At its icy summit, the Peak of Rayguth was the epitome of isolation. A spire of rock ending far above the clouds. Sprouting from the Dahris Mountains it towered over the North and could be seen from anywhere on Earth. The races of man believed that it stood taller than the sky itself, that it was a place where only the coldest of air lives and the legendary Faric begins.
Piercing through the clouds with awesome force, the waterfall that left the Peak of Rayguth was massive. Its waters were unbelievably powerful, cutting through the base of the mountain like a sword through flesh. Since the beginning of time, when the Rahkfolk gave birth to the elements this was the root of lakes and oceans -- filled like a sink from a faucet.
The Faric was the arterial vein of the world. It was essential to life in all the lands. Traveling east through the Gnomish woods and cutting south into the vast lowlands. It twisted and turned with ease, defining the landscape around it. The Faric created streams and creeks along its journey, filling up the Sarl Basin in the far southeast and finally the Wynspur Sea of the Elven West Coast.
Its waters spanned the entire world in a single day and night. But what was unknown to many was that it owed it’s life to magic. Without the runes the world would have no rivers, seas and lakes; no source of water to nourish its flora and fauna. But with that glorious life comes an inevitable death; The legendary Faric can only last as long as nature permits. For now its current would travel far and wide fulfilling its purpose.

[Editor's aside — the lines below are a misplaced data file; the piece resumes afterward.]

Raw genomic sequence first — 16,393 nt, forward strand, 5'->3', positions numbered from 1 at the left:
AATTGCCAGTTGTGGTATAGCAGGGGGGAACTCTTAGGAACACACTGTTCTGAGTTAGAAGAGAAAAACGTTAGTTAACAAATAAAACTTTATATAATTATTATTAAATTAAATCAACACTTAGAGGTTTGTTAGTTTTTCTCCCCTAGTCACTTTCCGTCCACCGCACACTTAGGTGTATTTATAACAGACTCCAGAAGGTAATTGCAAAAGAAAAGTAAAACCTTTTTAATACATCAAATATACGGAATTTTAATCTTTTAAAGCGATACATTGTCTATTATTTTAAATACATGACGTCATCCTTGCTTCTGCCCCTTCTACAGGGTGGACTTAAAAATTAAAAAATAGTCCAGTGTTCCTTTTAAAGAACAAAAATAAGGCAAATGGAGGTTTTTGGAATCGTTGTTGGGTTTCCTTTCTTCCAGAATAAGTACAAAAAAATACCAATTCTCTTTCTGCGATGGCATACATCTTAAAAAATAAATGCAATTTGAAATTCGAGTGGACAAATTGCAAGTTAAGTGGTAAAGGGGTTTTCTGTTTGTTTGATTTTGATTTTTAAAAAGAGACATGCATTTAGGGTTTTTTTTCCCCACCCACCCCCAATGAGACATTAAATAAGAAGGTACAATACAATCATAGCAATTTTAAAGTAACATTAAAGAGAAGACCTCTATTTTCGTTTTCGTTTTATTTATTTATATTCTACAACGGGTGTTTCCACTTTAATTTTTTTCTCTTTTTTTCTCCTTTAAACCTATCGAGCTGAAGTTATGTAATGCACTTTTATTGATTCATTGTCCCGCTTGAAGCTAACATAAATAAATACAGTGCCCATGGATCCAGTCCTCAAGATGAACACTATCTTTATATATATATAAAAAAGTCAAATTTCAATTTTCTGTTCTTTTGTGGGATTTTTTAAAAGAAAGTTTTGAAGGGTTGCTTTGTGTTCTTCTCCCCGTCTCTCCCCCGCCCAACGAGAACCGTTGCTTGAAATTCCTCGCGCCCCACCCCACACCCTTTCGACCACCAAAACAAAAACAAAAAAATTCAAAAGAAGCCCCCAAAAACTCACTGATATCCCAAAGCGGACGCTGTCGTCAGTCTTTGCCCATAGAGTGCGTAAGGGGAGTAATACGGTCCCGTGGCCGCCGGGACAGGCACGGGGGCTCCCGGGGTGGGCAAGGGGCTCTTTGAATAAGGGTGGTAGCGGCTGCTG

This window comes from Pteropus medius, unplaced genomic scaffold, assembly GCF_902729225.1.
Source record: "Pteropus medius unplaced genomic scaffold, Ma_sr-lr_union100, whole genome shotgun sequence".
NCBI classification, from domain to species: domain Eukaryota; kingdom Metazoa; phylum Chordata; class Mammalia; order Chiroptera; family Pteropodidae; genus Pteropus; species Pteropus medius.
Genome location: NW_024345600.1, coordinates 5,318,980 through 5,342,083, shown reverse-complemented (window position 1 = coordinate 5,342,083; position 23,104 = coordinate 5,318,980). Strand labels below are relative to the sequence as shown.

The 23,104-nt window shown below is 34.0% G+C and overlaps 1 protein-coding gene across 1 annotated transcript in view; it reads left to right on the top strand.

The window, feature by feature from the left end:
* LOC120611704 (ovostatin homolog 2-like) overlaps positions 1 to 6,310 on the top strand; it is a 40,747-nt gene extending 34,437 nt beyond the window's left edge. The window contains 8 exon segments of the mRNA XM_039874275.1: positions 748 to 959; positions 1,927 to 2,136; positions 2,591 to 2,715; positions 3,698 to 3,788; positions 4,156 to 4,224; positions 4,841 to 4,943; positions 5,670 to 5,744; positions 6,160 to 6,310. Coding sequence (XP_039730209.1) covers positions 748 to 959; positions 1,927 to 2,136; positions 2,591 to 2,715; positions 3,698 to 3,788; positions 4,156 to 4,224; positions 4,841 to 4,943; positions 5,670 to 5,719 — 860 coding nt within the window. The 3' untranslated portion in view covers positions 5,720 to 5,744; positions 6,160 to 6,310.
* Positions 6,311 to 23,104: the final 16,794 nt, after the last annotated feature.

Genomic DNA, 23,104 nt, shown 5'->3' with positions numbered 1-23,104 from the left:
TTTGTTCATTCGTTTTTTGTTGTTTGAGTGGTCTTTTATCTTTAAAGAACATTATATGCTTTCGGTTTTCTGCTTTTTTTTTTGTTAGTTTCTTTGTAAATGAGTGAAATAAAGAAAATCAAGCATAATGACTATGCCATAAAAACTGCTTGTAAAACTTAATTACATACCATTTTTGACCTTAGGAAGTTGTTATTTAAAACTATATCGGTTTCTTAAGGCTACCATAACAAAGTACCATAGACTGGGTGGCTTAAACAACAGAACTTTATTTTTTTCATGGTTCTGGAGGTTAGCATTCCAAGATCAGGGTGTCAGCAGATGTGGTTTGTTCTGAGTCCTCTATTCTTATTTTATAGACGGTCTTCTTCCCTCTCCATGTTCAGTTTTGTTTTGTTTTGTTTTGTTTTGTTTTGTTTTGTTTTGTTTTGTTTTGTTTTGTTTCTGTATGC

And the same could be said about Jabit, the Messenger who was crossing the treacherous rope bridge from the Rhael; the Faric growling beneath him. Fear was instinctive, but the common ground he and the legendary waters shared was uncanny.
He stood quietly on the new oak wood planks. His eyes were fixed on the river, but his vision was swimming in his thoughts. He couldn't get Farjadis Wisebeard to leave his memory. Glancing over his shoulder his hand turned into a fist. The sun was retiring, he had to do the same.
Looking to the northern sky Jabit watched dark clouds rolling south cloaking the moonlight which signaled nighttime. Paetok was only a couple hours away by foot, he knew he needed to go now or he would be caught up in the approaching storm. moments passed before he left the bridge, slipping his hand into his vest he started to whistle softly as he began his journey home.